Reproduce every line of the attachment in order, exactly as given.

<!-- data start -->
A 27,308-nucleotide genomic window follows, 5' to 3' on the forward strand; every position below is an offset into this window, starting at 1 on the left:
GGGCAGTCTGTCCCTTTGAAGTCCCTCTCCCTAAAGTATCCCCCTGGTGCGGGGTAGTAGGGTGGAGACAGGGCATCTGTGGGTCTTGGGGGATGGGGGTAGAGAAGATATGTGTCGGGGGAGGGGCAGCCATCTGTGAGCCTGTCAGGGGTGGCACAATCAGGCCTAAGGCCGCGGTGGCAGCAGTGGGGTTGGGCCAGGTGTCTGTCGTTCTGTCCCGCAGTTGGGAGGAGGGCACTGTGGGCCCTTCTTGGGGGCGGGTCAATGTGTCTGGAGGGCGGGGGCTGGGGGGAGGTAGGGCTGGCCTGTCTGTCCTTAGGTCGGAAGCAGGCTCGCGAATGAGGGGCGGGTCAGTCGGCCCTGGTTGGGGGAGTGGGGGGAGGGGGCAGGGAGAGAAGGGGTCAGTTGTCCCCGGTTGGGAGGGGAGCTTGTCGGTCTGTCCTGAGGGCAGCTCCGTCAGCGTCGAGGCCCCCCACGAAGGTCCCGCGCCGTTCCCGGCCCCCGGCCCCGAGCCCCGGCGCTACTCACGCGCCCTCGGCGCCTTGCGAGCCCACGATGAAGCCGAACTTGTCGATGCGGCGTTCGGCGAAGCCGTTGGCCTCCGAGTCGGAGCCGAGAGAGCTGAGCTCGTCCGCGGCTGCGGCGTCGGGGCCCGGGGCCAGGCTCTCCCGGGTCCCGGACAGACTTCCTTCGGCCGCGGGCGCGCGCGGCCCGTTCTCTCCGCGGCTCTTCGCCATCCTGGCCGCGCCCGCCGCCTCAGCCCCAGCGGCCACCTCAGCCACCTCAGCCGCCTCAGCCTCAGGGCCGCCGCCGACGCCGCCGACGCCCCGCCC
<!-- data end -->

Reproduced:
A 27,308-nucleotide genomic window follows, 5' to 3' on the forward strand; every position below is an offset into this window, starting at 1 on the left:
GGGCAGTCTGTCCCTTTGAAGTCCCTCTCCCTAAAGTATCCCCCTGGTGCGGGGTAGTAGGGTGGAGACAGGGCATCTGTGGGTCTTGGGGGATGGGGGTAGAGAAGATATGTGTCGGGGGAGGGGCAGCCATCTGTGAGCCTGTCAGGGGTGGCACAATCAGGCCTAAGGCCGCGGTGGCAGCAGTGGGGTTGGGCCAGGTGTCTGTCGTTCTGTCCCGCAGTTGGGAGGAGGGCACTGTGGGCCCTTCTTGGGGGCGGGTCAATGTGTCTGGAGGGCGGGGGCTGGGGGGAGGTAGGGCTGGCCTGTCTGTCCTTAGGTCGGAAGCAGGCTCGCGAATGAGGGGCGGGTCAGTCGGCCCTGGTTGGGGGAGTGGGGGGAGGGGGCAGGGAGAGAAGGGGTCAGTTGTCCCCGGTTGGGAGGGGAGCTTGTCGGTCTGTCCTGAGGGCAGCTCCGTCAGCGTCGAGGCCCCCCACGAAGGTCCCGCGCCGTTCCCGGCCCCCGGCCCCGAGCCCCGGCGCTACTCACGCGCCCTCGGCGCCTTGCGAGCCCACGATGAAGCCGAACTTGTCGATGCGGCGTTCGGCGAAGCCGTTGGCCTCCGAGTCGGAGCCGAGAGAGCTGAGCTCGTCCGCGGCTGCGGCGTCGGGGCCCGGGGCCAGGCTCTCCCGGGTCCCGGACAGACTTCCTTCGGCCGCGGGCGCGCGCGGCCCGTTCTCTCCGCGGCTCTTCGCCATCCTGGCCGCGCCCGCCGCCTCAGCCCCAGCGGCCACCTCAGCCACCTCAGCCGCCTCAGCCTCAGGGCCGCCGCCGACGCCGCCGACGCCCCGCCC